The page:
In the end, it's a crap book. It gets worse as the book gets closer to the end. You can really tell that a journalist wrote it - it's essentially a very long thumbsucker with random factoids thrown into the text to fill out the length, stitched together with poorly-thought-out opinions, prejudices, bias, and over-worked metaphors. I wasn't surprised when he mentioned in passing in the acknowledgments that he's worked in Northern California all of his life. And that last revelation about his pet hikikomori having retreated to his room, drugged to the gills by his overprotective and hostile mother - good lord, what a thing to drop in passing as you're leaving the book! Very "Carrie" or even "Misery" - something Stephen King at any rate, and it left me wondering what these parents do with their hermit-children when nobody is looking.

One thing in passing - using Takashi Murakami as your example of popular anime "cool"? How sodding San-Fran/NYC effete snob can you possibly get? This is the Warholesque tool who picked up the big-eye technique to wow the gallery-folk. Real people don't care about what the Andy Warhols do in their expensive little lofts. Murakami isn't an "anime artist", he's the art-world equivalent of Ben Dunn.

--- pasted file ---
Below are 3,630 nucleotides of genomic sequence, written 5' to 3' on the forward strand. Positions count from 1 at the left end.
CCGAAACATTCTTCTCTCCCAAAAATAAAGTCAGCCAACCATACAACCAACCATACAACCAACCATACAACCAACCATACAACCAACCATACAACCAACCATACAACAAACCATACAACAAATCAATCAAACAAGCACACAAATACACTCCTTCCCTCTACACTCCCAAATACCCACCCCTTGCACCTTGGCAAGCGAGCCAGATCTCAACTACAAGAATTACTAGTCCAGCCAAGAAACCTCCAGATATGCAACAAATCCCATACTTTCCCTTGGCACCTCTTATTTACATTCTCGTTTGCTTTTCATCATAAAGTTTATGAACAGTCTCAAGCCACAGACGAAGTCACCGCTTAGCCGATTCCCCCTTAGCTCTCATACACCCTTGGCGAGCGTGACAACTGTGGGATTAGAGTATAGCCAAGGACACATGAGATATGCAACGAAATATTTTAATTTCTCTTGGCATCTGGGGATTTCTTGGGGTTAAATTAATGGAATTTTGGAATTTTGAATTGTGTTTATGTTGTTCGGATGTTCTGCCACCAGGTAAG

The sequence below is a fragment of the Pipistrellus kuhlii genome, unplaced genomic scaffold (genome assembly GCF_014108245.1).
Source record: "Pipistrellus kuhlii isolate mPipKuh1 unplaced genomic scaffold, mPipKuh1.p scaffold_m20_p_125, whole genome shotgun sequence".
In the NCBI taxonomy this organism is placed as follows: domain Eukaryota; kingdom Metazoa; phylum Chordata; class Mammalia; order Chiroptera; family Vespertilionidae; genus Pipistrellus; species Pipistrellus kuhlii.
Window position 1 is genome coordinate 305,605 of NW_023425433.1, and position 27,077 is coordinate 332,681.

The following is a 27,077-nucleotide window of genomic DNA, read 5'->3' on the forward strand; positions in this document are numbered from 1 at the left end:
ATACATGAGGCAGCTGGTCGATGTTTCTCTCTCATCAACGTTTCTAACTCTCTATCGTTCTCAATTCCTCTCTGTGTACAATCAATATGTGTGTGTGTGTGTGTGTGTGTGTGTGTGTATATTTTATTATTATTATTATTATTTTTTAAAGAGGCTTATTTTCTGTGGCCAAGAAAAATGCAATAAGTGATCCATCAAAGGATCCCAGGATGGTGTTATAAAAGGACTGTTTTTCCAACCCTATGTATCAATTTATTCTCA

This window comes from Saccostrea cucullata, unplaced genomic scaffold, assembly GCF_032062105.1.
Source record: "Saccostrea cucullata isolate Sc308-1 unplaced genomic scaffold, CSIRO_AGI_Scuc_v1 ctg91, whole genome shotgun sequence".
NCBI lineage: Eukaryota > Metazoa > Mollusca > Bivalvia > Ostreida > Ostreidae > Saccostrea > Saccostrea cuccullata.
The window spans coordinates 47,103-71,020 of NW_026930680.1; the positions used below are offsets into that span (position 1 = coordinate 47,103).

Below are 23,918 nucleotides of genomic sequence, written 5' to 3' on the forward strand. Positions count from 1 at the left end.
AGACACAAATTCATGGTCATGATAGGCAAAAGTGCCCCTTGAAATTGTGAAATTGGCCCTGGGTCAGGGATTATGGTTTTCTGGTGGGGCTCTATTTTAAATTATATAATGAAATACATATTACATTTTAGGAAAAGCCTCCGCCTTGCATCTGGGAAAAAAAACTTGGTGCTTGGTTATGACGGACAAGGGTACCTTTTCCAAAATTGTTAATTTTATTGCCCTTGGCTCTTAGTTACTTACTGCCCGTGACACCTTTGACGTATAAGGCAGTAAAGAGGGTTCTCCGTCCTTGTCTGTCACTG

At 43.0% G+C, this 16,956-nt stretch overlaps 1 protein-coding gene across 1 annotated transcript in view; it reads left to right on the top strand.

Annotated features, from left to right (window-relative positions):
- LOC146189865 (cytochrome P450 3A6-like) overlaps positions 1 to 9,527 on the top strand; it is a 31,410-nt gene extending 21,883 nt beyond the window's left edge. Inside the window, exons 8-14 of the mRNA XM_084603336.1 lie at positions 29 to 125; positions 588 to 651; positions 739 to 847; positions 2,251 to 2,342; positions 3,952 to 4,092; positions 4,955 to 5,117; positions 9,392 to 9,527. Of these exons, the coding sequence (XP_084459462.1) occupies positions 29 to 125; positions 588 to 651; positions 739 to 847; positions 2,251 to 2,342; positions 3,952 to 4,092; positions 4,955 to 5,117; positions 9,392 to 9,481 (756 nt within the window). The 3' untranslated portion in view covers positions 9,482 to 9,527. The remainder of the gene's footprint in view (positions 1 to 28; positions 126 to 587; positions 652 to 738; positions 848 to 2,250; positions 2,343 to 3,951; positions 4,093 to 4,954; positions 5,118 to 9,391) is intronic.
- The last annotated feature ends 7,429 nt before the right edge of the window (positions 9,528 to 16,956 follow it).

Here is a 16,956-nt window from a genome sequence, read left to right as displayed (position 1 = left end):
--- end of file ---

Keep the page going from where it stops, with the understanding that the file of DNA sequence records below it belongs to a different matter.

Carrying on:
Wednesday, August 01, 2007

Mind you, a good part of this is my loss of enthusiasm for anime fandom in general. They aren't growing up, Martha. Or else, they're in that awful, awkward, unpleasant phase which seems to go on way, way too long. The charm of cute, bubbly female anime fandom has long since worn off. Between the petty thieves in the dealers room, scam artists ripping off the terminally clueless, the horrible 4-chan horde, and general mild lawlessness and ugliness, I'm ready to toss the whole stinking lot out of Eden. It doesn't help that no-one can properly define what good an anime con is for, anymore. I spent AnimeNEXT playing poker or working, and I spent The Con just plain flat-out working, 7 AM to after midnight for the whole weekend. I'm not seeing why these things are worth attending, which makes it harder to explain to a family on a Sunday morning why they're paying $60 for the three hours or so before we close shop and blow away with the tumbleweeds.